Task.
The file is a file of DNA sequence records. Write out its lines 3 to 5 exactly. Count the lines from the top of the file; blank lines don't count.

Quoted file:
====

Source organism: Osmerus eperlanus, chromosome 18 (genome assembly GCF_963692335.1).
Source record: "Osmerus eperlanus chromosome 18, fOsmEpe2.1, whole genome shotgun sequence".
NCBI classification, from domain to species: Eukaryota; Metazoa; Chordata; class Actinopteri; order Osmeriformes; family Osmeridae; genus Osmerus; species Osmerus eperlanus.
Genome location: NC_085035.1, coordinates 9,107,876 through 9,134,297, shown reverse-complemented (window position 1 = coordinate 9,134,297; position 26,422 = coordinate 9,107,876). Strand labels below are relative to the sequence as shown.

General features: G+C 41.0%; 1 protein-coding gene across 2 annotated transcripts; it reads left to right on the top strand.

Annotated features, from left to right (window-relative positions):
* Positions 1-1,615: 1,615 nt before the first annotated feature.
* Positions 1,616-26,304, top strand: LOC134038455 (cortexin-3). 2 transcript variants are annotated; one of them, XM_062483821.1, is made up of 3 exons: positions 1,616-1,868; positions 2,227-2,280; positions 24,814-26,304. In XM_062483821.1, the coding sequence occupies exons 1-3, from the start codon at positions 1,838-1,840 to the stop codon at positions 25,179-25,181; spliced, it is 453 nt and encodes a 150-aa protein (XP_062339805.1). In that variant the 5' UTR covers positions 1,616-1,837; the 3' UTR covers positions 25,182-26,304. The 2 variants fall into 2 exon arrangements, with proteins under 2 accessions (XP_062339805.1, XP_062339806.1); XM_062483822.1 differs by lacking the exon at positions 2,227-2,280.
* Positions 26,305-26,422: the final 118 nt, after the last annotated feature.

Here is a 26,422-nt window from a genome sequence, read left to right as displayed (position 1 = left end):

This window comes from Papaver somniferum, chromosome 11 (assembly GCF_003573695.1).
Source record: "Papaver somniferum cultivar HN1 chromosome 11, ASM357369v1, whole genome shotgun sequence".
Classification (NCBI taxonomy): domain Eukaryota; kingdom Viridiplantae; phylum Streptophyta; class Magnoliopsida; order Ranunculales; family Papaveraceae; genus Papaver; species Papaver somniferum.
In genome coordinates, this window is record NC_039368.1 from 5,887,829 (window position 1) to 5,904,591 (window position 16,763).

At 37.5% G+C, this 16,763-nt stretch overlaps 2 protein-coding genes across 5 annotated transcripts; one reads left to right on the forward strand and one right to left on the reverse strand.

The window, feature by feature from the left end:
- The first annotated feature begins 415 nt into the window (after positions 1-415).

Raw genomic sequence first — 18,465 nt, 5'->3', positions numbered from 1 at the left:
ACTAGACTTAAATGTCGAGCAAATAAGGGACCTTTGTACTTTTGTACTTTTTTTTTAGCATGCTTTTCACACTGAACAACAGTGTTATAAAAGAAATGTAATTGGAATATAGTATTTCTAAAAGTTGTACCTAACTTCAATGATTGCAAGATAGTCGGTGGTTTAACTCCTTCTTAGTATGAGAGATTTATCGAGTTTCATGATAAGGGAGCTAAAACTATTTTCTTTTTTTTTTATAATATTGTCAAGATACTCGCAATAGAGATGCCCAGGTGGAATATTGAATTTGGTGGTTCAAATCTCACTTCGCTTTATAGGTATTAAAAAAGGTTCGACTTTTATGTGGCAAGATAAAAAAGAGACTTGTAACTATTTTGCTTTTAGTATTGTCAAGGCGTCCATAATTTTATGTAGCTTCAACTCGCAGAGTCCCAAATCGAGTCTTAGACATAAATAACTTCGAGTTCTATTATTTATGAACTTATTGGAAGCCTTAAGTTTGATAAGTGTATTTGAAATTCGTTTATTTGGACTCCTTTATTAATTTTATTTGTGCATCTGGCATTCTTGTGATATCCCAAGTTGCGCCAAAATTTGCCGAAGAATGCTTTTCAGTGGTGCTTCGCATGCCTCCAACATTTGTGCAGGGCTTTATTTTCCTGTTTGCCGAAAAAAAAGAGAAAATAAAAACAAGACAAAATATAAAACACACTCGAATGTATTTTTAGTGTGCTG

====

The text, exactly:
NCBI classification, from domain to species: Eukaryota; Metazoa; Chordata; class Actinopteri; order Osmeriformes; family Osmeridae; genus Osmerus; species Osmerus eperlanus.
Genome location: NC_085035.1, coordinates 9,107,876 through 9,134,297, shown reverse-complemented (window position 1 = coordinate 9,134,297; position 26,422 = coordinate 9,107,876). Strand labels below are relative to the sequence as shown.

General features: G+C 41.0%; 1 protein-coding gene across 2 annotated transcripts; it reads left to right on the top strand.